- Below, we have sign-posted information and guidance about the issues most commonly seen in school-aged children. The links will take you through to the most relevant page of the listed website. Some pages are aimed primarily at parents, carers and guardians but they are listed here because we think they are useful for school staff too.
- Support on all these issues can be accessed via Young Minds , Mind and for e-learning opportunities Minded.
- Additional Sites
Compass REACH the specialist young people’s emotional wellbeing and mental health, drug and alcohol treatment provider for North Yorkshire and works with children and young people aged 9 – 19 (and up to 25 for those with special educational needs or disabilities).
I just wanted to recommend a free website called Kooth. It is a space where you can talk to counsellors, read magazines for young people by young people, there are a few activities to do, you can ask young people for help to and it is anonymous too. The people who run it always check it too, to make sure no one is being mean. You do not need to put any personal information and are not allowed to either. As I have said before it is free and easy to sign up.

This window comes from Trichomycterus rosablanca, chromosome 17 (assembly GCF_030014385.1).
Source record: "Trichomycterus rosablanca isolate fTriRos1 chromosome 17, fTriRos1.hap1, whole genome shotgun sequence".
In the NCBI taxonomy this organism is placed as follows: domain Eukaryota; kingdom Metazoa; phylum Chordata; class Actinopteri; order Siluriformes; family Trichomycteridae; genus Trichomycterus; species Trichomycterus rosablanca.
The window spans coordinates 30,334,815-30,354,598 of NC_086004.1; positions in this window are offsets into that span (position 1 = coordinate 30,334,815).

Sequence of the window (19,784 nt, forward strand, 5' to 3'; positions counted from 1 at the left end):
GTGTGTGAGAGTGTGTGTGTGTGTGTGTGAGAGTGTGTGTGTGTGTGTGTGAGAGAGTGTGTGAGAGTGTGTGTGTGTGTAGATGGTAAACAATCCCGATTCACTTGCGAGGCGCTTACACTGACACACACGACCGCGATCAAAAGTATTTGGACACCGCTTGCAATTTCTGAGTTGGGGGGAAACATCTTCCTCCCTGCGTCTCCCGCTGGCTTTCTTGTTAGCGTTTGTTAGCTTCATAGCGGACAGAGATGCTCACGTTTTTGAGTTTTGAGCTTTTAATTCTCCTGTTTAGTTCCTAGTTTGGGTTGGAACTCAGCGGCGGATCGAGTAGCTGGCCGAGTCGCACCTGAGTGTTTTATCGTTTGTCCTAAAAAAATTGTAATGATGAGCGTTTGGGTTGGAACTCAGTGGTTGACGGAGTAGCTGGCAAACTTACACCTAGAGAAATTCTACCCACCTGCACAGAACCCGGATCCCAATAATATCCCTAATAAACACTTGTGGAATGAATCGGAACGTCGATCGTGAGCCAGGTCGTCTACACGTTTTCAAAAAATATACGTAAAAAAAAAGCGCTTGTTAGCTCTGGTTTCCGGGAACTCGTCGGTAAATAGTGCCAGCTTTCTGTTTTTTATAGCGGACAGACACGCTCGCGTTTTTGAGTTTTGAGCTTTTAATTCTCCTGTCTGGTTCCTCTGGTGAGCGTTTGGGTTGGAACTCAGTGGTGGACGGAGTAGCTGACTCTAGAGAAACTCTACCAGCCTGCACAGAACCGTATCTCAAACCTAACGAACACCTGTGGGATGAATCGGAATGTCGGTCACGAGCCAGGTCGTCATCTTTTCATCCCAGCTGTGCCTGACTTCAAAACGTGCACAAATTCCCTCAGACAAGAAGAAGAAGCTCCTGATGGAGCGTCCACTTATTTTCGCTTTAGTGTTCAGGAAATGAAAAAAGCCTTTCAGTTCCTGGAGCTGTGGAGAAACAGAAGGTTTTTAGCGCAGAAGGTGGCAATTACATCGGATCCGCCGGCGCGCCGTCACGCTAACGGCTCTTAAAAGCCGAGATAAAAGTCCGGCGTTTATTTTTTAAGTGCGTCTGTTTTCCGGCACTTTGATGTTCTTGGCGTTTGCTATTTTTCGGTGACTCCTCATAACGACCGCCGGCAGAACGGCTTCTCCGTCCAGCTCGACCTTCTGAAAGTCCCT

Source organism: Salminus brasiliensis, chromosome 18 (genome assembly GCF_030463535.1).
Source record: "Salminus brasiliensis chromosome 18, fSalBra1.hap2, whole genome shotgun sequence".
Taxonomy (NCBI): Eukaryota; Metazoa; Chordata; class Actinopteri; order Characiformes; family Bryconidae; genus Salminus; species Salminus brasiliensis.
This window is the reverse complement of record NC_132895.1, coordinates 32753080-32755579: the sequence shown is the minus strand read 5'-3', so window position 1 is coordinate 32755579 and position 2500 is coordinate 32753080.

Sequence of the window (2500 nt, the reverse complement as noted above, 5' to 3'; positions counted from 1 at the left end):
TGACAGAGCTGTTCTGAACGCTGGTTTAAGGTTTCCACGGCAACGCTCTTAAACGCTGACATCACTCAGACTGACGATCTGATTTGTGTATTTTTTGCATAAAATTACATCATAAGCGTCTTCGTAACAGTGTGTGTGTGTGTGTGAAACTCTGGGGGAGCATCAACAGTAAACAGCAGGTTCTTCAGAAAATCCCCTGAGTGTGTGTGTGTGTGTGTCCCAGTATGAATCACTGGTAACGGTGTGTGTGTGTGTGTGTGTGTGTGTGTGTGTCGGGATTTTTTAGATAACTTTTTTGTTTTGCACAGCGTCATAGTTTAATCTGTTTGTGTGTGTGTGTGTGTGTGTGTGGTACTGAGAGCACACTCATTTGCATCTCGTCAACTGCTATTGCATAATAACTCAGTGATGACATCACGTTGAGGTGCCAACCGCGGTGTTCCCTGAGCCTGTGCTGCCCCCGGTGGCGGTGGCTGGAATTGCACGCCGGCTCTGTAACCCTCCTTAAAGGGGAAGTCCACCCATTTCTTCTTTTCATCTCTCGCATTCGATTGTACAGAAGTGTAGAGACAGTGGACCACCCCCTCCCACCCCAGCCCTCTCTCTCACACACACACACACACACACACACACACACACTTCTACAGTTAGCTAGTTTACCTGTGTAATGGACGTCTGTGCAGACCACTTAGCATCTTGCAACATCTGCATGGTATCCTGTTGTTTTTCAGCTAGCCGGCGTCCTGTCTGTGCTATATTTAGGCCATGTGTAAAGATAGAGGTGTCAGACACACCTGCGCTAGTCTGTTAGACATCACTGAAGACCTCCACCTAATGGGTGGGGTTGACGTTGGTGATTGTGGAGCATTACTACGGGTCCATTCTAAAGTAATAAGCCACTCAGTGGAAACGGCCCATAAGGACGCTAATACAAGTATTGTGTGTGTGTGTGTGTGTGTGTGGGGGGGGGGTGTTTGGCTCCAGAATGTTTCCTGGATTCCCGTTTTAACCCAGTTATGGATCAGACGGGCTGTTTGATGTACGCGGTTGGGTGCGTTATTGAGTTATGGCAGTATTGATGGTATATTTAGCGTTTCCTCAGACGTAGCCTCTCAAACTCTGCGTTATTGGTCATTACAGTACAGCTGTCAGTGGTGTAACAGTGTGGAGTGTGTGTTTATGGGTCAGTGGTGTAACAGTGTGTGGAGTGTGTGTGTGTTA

It is for 11 to 18 year old's and I have just started to use it. I have already spoken to someone on there and I already love it. The person who I spoke to was nice and helpful, although there often is a queue for the one to one chat - it is great! (I had to wait for about one hour although it is sometimes longer). All the counsellors are trained professionally and it is all free!
This video shows how the service works.
This leaflet has guidance for the person who has or may have an eating disorder, anyone supporting them, and their GP. It’s based on the guideline on eating disorders from the National Institute for Health and Care Excellence (NICE), which the GP should use when making decisions about patients’ healthcare.
This booklet aims to help you understand more about self-harm and what to do if you are worried about yourself or someone else. It explains what self-harm is, what to do if you or someone you know is self-harming, and how to get help.